Workplace Fire SafetyFire Drills

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Fire Drills Quiz

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Fire drills form an important part of all commercial safety practices, allowing employers to tailor the evacuation process while giving employees an understanding of their responsibilities in the event of an emergency.

Not only that, but they are a legal requirement under the Regulatory Reform (Fire Safety) Order, forming part of an overall fire risk assessment.

With this in mind, it’s vital that the nominated ‘responsible person’ is in possession of the correct information when it comes to fire drills, which is why we’ve put together this quiz to test your knowledge.

1) How often should fire drills be carried out?

Legally speaking, the answer here is once per year, although this should be treated as an absolute minimum. The makeup of your staff and the structure/layout of your building could change several times in 12 months, and it is therefore crucial to ensure that your drill procedures are still optimal. Every 2-3 months should be sufficient.

2) What are fire drills for?

The answer to this is two-fold: firstly, they allow you to check your evacuation procedure and the efficacy of your assembly point, identifying weaknesses and potential hazards.

Secondly, drills give your staff an understanding of their responsibilities in the event of a fire, helping them to feel comfortable in locating the emergency exits and making their way to the assembly point.

3) What should staff members do on hearing the fire alarm?

Whether you have prepared your staff members for an imminent fire drill or not, how they respond to the alarm should be no different. Without stopping to pick up personal belongings, all occupants must quickly and calmly evacuate the building. There are no circumstances under which the alarm should be ignored, even if it is known to be a drill.

4) By what means should you exit the building?

The premises must only be evacuated via the emergency exits or designated fire exits. Lifts, escalators and any other mechanised or confined means of escape must be avoided at all costs.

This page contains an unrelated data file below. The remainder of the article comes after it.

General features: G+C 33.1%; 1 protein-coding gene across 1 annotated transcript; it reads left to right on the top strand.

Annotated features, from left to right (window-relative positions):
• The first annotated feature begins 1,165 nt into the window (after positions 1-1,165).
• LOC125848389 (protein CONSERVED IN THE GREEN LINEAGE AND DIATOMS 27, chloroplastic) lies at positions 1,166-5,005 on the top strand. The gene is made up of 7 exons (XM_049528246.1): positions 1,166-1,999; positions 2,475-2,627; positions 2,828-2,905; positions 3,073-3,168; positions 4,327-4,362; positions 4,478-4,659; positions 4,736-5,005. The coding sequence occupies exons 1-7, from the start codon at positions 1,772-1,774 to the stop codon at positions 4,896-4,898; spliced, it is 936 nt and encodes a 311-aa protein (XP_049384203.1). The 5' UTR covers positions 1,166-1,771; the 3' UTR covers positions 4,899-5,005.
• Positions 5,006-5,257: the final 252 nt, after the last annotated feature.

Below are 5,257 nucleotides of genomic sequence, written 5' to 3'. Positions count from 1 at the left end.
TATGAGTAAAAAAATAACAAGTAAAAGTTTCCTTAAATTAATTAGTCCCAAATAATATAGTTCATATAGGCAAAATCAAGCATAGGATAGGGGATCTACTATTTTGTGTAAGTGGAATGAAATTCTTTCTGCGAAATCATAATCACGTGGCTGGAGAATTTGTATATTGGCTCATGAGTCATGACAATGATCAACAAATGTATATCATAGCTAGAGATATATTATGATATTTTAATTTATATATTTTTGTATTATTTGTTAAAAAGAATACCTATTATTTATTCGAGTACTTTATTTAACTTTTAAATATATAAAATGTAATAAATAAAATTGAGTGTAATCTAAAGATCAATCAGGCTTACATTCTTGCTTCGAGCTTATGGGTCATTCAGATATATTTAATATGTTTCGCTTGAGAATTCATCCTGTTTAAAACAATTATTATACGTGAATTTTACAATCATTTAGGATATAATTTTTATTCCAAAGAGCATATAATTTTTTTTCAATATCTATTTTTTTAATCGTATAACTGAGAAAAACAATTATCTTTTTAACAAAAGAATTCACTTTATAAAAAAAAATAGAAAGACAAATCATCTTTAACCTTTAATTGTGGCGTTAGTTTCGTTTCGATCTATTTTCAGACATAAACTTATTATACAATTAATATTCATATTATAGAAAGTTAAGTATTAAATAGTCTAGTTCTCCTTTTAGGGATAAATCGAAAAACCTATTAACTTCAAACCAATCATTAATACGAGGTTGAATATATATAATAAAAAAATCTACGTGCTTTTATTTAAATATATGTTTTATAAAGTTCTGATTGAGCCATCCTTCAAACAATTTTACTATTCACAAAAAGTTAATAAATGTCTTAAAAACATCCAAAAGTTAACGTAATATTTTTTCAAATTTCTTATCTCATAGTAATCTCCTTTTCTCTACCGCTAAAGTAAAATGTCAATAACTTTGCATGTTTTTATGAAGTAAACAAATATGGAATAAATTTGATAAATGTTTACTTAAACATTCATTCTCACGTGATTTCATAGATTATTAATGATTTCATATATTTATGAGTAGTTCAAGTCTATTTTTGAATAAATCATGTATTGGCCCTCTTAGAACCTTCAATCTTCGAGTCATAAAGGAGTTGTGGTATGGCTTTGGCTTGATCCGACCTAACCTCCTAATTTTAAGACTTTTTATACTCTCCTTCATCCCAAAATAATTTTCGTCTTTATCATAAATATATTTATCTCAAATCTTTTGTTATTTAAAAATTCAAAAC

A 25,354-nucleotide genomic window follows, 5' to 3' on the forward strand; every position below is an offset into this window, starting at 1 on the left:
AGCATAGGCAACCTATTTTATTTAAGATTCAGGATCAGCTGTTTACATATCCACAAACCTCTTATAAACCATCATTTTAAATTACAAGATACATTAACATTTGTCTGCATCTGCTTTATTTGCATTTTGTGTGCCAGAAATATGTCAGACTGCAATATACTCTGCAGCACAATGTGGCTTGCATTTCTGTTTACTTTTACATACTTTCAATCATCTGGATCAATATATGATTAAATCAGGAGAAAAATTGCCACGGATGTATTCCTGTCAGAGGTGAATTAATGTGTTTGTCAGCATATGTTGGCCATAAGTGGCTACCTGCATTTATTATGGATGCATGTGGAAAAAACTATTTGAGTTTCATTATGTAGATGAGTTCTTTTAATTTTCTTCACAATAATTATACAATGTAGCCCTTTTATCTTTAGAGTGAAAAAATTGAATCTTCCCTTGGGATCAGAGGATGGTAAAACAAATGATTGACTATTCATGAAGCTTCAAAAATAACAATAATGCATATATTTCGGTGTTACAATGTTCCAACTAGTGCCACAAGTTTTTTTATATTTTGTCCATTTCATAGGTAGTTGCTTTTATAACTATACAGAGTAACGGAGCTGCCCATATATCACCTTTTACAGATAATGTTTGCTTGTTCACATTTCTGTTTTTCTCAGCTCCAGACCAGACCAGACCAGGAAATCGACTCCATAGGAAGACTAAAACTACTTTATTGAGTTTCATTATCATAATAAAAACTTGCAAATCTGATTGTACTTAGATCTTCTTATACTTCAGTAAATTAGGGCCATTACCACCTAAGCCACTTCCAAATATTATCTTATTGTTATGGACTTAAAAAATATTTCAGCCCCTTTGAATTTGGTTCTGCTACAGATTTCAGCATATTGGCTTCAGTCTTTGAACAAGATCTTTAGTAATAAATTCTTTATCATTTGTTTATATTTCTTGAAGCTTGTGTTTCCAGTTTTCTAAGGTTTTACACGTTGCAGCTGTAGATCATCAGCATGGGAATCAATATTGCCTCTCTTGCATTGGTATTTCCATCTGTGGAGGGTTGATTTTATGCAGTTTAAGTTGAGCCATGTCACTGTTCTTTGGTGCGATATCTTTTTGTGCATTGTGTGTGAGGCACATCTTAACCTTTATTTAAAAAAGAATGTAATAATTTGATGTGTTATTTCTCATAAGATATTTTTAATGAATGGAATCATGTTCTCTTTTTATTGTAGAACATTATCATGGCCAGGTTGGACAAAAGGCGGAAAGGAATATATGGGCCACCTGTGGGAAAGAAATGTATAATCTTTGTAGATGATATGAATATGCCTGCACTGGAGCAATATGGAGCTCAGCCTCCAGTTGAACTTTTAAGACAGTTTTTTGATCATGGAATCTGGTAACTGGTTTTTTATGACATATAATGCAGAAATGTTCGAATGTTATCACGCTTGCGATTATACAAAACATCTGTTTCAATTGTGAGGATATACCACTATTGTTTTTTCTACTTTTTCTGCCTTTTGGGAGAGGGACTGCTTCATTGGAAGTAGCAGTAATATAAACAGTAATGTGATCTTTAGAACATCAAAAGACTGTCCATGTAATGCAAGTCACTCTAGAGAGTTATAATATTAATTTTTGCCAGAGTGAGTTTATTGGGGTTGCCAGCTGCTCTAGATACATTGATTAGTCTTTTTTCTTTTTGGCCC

5) Upon exiting, where should you go?

A designated assembly point should be identified as part of the evacuation procedure, and must be communicated to all staff members (as well as being visible in writing on the wall close to fire alarm points). The assembly point must not block access to the building required by the emergency services, and should ideally avoid the need to cross busy roads.

6) Where should your assembly point be located?

While there are certainly guidelines suggesting advisable locations for assembly points, there is no exact legal specification beyond it being a “safe area beyond the premises”, that should be “sufficiently far from the premises to avoid interference with the fire and rescue service or danger from falling debris”.

7) What action should be taken at the assembly point?

A register of all building occupants must be taken to ensure that everyone in the building has evacuated. If your business has a sign-in sheet or holiday calendar, this can be a useful tool to check in order to confirm that everyone is present.

8) When should staff re-enter the building?

All staff should remain outside until otherwise instructed by a fire marshal. There should be no re-entry if an alarm is still sounding.

9) As the responsible person, what is your duty after the fire drill has taken place?

It is key to analyse every fire drill, regardless of whether a complete success or not. It can be useful to remember the 3 Rs: record, review, rectify. Make a note of when the drill took place, review its success, and take steps to remove any hazards/change the process ahead of the next one if required.

10) What legislation/regulations govern the carrying out of fire drills?

The Regulatory Reform (Fire Safety) Order details much of the requirements related to commercial fire drills, including their importance to the overall fire risk assessment that must be carried out by law.